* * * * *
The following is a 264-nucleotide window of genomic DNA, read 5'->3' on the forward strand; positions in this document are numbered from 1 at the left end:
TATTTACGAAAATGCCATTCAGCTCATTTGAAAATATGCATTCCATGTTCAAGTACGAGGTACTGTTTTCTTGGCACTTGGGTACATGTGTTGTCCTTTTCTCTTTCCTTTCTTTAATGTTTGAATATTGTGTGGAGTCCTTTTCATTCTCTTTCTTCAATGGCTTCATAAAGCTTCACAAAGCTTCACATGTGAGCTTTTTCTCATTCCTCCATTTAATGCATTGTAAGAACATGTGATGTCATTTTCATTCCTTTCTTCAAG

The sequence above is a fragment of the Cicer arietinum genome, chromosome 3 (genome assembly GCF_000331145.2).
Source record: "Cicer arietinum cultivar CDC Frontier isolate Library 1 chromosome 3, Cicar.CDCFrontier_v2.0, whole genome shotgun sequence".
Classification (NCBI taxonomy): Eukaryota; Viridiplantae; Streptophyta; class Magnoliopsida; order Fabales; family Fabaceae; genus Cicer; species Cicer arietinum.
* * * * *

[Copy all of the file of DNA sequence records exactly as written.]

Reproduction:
The following is a 264-nucleotide window of genomic DNA, read 5'->3' on the forward strand; positions in this document are numbered from 1 at the left end:
TATTTACGAAAATGCCATTCAGCTCATTTGAAAATATGCATTCCATGTTCAAGTACGAGGTACTGTTTTCTTGGCACTTGGGTACATGTGTTGTCCTTTTCTCTTTCCTTTCTTTAATGTTTGAATATTGTGTGGAGTCCTTTTCATTCTCTTTCTTCAATGGCTTCATAAAGCTTCACAAAGCTTCACATGTGAGCTTTTTCTCATTCCTCCATTTAATGCATTGTAAGAACATGTGATGTCATTTTCATTCCTTTCTTCAAG

The sequence above is a fragment of the Cicer arietinum genome, chromosome 3 (genome assembly GCF_000331145.2).
Source record: "Cicer arietinum cultivar CDC Frontier isolate Library 1 chromosome 3, Cicar.CDCFrontier_v2.0, whole genome shotgun sequence".
Classification (NCBI taxonomy): Eukaryota; Viridiplantae; Streptophyta; class Magnoliopsida; order Fabales; family Fabaceae; genus Cicer; species Cicer arietinum.